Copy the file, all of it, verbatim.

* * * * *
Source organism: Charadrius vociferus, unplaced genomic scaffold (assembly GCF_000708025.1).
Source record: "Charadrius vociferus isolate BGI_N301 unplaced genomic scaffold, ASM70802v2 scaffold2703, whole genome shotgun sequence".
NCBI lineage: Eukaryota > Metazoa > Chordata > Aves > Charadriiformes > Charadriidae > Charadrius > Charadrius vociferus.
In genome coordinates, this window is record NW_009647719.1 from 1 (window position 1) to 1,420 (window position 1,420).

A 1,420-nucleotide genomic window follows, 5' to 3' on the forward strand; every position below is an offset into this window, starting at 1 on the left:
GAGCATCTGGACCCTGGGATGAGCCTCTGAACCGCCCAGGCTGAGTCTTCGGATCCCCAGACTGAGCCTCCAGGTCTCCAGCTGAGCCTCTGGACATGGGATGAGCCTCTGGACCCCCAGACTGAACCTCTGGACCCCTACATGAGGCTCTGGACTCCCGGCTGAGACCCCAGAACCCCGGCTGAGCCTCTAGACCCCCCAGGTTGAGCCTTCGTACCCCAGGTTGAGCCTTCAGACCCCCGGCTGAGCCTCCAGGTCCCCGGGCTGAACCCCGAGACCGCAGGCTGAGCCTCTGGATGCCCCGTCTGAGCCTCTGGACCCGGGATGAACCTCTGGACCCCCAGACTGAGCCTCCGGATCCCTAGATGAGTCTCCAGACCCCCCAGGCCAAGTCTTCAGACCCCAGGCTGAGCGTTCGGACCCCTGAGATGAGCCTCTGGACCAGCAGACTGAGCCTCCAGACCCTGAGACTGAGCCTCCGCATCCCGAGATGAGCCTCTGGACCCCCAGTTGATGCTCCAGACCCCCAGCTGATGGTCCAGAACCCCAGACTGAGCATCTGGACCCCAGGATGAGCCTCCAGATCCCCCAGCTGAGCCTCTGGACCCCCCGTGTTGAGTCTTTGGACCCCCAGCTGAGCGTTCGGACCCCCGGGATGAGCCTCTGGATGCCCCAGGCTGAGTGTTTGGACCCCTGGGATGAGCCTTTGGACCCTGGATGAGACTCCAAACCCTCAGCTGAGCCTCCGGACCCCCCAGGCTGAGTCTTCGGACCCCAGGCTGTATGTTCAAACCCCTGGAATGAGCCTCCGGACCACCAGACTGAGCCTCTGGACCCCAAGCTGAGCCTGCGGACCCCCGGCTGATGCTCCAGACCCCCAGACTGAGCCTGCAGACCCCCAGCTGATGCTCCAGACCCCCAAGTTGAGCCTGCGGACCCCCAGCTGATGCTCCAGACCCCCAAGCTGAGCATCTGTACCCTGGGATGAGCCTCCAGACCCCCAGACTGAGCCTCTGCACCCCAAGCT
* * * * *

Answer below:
Source organism: Charadrius vociferus, unplaced genomic scaffold (assembly GCF_000708025.1).
Source record: "Charadrius vociferus isolate BGI_N301 unplaced genomic scaffold, ASM70802v2 scaffold2703, whole genome shotgun sequence".
NCBI lineage: Eukaryota > Metazoa > Chordata > Aves > Charadriiformes > Charadriidae > Charadrius > Charadrius vociferus.
In genome coordinates, this window is record NW_009647719.1 from 1 (window position 1) to 1,420 (window position 1,420).

A 1,420-nucleotide genomic window follows, 5' to 3' on the forward strand; every position below is an offset into this window, starting at 1 on the left:
GAGCATCTGGACCCTGGGATGAGCCTCTGAACCGCCCAGGCTGAGTCTTCGGATCCCCAGACTGAGCCTCCAGGTCTCCAGCTGAGCCTCTGGACATGGGATGAGCCTCTGGACCCCCAGACTGAACCTCTGGACCCCTACATGAGGCTCTGGACTCCCGGCTGAGACCCCAGAACCCCGGCTGAGCCTCTAGACCCCCCAGGTTGAGCCTTCGTACCCCAGGTTGAGCCTTCAGACCCCCGGCTGAGCCTCCAGGTCCCCGGGCTGAACCCCGAGACCGCAGGCTGAGCCTCTGGATGCCCCGTCTGAGCCTCTGGACCCGGGATGAACCTCTGGACCCCCAGACTGAGCCTCCGGATCCCTAGATGAGTCTCCAGACCCCCCAGGCCAAGTCTTCAGACCCCAGGCTGAGCGTTCGGACCCCTGAGATGAGCCTCTGGACCAGCAGACTGAGCCTCCAGACCCTGAGACTGAGCCTCCGCATCCCGAGATGAGCCTCTGGACCCCCAGTTGATGCTCCAGACCCCCAGCTGATGGTCCAGAACCCCAGACTGAGCATCTGGACCCCAGGATGAGCCTCCAGATCCCCCAGCTGAGCCTCTGGACCCCCCGTGTTGAGTCTTTGGACCCCCAGCTGAGCGTTCGGACCCCCGGGATGAGCCTCTGGATGCCCCAGGCTGAGTGTTTGGACCCCTGGGATGAGCCTTTGGACCCTGGATGAGACTCCAAACCCTCAGCTGAGCCTCCGGACCCCCCAGGCTGAGTCTTCGGACCCCAGGCTGTATGTTCAAACCCCTGGAATGAGCCTCCGGACCACCAGACTGAGCCTCTGGACCCCAAGCTGAGCCTGCGGACCCCCGGCTGATGCTCCAGACCCCCAGACTGAGCCTGCAGACCCCCAGCTGATGCTCCAGACCCCCAAGTTGAGCCTGCGGACCCCCAGCTGATGCTCCAGACCCCCAAGCTGAGCATCTGTACCCTGGGATGAGCCTCCAGACCCCCAGACTGAGCCTCTGCACCCCAAGCT